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|( 1770s: ) 1773|
The Boston Tea Party (a false flag operation)
- January 1 – The hymn that becomes known as Amazing Grace, at this time titled "1 Chronicles 17:16–17", is first used to accompany a sermon led by curate John Newton in the town of Olney, Buckinghamshire, England.
- January 17 – Second voyage of James Cook: Captain Cook in Template:Ship becomes the first European explorer to cross the Antarctic Circle.
- January 18 – The first opera performance in the Swedish language, Thetis and Phelée, performed by Carl Stenborg and Elisabeth Olin in Bollhuset in Stockholm, Sweden, marks the establishment of the Royal Swedish Opera.
- February 8 – The Grand Council of Poland meets in Warsaw, summoned by a circular letter from King Stanisław August Poniatowski to respond to the Kingdom's threatened partition between three foreign powers.
- March 9–19 – Second voyage of James Cook: Tobias Furneaux in Template:Ship explores the coast of Van Diemen's Land.
- April 27 – The Parliament of Great Britain passes the Tea Act (coming into force on May 10), designed to save the British East India Company by granting it a monopoly on the North American tea trade.
- May 8 – In Egypt, Ottoman rebels revolt, killing Ali Bey, Mamluk Sultan of Egypt.
- June 10 – The Regulating Act is given royal assent by King George III, creating the office of Governor General, with an advising council, to exercise political authority over the territory under British East India Company rule in India.
- July 14 – The first annual conference of American Methodists is convened at Philadelphia in St. George's Church.
- July 21 – Under pressure from the Bourbon courts, Pope Clement XIV suppresses the Society of Jesus (brief Dominus ac Redemptor). Joseph II, Holy Roman Emperor, expels the order from his territories.
- July 29 (Feast of St Martha) – Guatemala earthquake: The Santa Marta earthquake hits, with an estimated epicentral magnitude of 7.5 Mi, strikes Guatemala; numerous aftershocks last until December. The city of Antigua Guatemala is virtually destroyed, leading to the decision to move the country's capital to La Nueva Guatemala de la Asunción.
- September 11 – The Public Advertiser publishes a satirical essay titled Rules By Which A Great Empire May Be Reduced To A Small One, written by Benjamin Franklin.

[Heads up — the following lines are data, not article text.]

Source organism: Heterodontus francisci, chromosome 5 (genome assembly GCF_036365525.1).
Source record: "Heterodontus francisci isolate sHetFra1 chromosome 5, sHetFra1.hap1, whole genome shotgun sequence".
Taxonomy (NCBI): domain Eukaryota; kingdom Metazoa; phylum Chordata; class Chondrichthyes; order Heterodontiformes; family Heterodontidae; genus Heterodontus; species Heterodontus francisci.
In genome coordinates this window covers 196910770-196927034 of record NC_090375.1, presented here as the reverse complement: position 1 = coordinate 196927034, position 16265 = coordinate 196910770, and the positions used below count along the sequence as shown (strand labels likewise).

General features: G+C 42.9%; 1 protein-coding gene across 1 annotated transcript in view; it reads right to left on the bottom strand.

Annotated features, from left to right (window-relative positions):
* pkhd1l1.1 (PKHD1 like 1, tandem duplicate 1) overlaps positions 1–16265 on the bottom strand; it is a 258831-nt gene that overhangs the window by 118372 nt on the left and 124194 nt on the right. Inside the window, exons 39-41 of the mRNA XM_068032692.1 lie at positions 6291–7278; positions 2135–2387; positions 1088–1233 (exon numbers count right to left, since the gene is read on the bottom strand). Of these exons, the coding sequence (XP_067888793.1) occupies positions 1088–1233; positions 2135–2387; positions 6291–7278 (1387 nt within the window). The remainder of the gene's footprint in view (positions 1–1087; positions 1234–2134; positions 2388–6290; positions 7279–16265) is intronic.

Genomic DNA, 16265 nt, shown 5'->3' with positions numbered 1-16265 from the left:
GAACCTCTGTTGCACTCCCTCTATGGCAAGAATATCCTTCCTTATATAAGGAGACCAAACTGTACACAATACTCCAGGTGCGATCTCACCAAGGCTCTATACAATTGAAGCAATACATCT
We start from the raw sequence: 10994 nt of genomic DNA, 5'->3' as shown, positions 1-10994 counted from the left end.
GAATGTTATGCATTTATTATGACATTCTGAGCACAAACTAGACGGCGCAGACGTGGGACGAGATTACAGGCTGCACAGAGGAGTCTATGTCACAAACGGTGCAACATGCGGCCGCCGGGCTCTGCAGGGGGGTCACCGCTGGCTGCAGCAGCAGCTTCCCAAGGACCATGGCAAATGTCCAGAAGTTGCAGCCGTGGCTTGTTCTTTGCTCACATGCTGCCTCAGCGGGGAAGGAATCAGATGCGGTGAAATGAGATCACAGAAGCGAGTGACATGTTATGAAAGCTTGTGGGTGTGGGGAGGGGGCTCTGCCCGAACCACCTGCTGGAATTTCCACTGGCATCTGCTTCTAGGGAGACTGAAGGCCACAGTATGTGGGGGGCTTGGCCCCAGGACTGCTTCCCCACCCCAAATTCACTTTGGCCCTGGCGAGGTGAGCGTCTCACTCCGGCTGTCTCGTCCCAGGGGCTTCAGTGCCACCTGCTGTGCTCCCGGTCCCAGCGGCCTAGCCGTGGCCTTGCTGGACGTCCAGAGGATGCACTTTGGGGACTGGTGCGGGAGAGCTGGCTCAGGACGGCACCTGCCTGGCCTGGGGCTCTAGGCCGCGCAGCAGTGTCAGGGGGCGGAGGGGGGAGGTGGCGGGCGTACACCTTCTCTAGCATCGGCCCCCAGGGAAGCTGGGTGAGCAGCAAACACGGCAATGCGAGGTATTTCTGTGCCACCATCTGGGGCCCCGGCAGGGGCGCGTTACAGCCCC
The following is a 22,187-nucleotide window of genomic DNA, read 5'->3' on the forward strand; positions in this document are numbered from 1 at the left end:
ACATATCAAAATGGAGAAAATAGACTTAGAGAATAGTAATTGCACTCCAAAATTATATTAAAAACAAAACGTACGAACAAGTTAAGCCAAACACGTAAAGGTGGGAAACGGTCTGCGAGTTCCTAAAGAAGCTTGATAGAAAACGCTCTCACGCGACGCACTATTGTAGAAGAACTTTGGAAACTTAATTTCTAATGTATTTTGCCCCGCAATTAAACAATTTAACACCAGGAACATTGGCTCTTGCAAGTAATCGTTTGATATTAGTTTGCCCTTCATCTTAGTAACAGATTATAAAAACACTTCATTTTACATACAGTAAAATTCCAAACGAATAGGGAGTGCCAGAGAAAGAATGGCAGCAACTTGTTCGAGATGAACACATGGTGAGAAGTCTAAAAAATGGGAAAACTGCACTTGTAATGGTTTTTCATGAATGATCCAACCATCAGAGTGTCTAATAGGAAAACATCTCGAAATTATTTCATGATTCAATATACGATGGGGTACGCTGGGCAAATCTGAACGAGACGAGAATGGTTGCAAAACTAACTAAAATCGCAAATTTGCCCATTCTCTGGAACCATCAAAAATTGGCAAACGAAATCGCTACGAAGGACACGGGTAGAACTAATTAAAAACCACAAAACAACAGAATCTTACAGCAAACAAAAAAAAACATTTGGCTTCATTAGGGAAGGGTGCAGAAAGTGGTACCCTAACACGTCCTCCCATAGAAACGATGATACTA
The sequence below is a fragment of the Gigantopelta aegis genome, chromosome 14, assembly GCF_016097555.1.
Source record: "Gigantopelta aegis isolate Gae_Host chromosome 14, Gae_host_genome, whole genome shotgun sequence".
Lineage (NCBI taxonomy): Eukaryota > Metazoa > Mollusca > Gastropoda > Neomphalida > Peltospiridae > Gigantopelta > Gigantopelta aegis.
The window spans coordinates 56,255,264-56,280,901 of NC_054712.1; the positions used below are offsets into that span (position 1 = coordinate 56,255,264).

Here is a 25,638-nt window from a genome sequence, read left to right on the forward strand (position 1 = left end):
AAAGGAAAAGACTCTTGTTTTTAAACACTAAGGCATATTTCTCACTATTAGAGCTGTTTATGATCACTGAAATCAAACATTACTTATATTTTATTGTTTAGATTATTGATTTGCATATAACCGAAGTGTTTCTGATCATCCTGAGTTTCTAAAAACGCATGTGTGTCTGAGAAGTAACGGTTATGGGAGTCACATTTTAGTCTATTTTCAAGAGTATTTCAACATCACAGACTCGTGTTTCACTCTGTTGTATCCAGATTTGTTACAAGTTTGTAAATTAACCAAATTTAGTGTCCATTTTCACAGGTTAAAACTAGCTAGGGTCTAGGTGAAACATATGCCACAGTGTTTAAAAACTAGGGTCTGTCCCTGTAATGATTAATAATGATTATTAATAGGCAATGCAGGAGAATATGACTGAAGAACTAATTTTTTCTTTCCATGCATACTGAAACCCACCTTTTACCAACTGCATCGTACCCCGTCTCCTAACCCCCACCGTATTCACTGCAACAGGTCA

- October 10
- October 12 – America's first insane asylum opens, for Persons of Insane and Disordered Minds, in Williamsburg, Virginia.
- October 13 – French astronomer Charles Messier discovers the Whirlpool Galaxy, an interacting, grand design spiral galaxy located at a distance of approximately 23 million light-years, in the constellation Canes Venatici.
- October 14 – The Komisja Edukacji Narodowej (Polish for Commission for the Education of the People), formed in the Polish–Lithuanian Commonwealth, is considered to be the world's first ministry of education.
- November 10 – Four ships— the Dartmouth, the Eleanor, the Beaver and the William— depart Britain for America, carrying the first Indian tea to be subject to the newly enacted taxes. The William is lost in a storm; the Dartmouth is the first ship to reach Boston, docking on November 28.
- December 16 – Boston Tea Party: A group of American colonists, dressed as Mohawk Indians, steal aboard ships of the East India Company and dump their cargo of tea into Boston Harbor, in protest against British tax policies.
- Russo-Turkish War, 1768-1774: Russian forces fail to take Silistria.
- Emelian Pugachev starts Pugachev's Rebellion in Russia, attacking and occupying Samara.
- John Harrison's wins the Longitude prize, for his invention of the marine chronometer.
- In China, written work begins on the Siku Quanshu, the largest literary compilation of books in China's history (surpassing the Yongle Encyclopedia of the 15th Century). Upon completion in 1782, the books are bound in 36,381 volumes (册) with more than 79,000 chapters (卷), comprising about 2.3 million pages, and approximately 800 million Chinese characters.
- Scottish judge James Burnett, Lord Monboddo, begins publication of Of the Origin and Progress of Language, a contribution to evolutionary ideas of the Enlightenment.
|Pontifical Lateran University||Military ranks|
Pontifical Grand Chancellor Angelo De Donatis
|Dickinson College||Military ranks|
|Private Liberal arts college in Pennsylvania|
|Istanbul Technical University||State technical university||Many of the graduates take role in the development of Turkey.|
- Keith R. Dawson, Caroline Princess of Wales & Other Forgotten People of History (Strategic Book Publishing, 2010) p67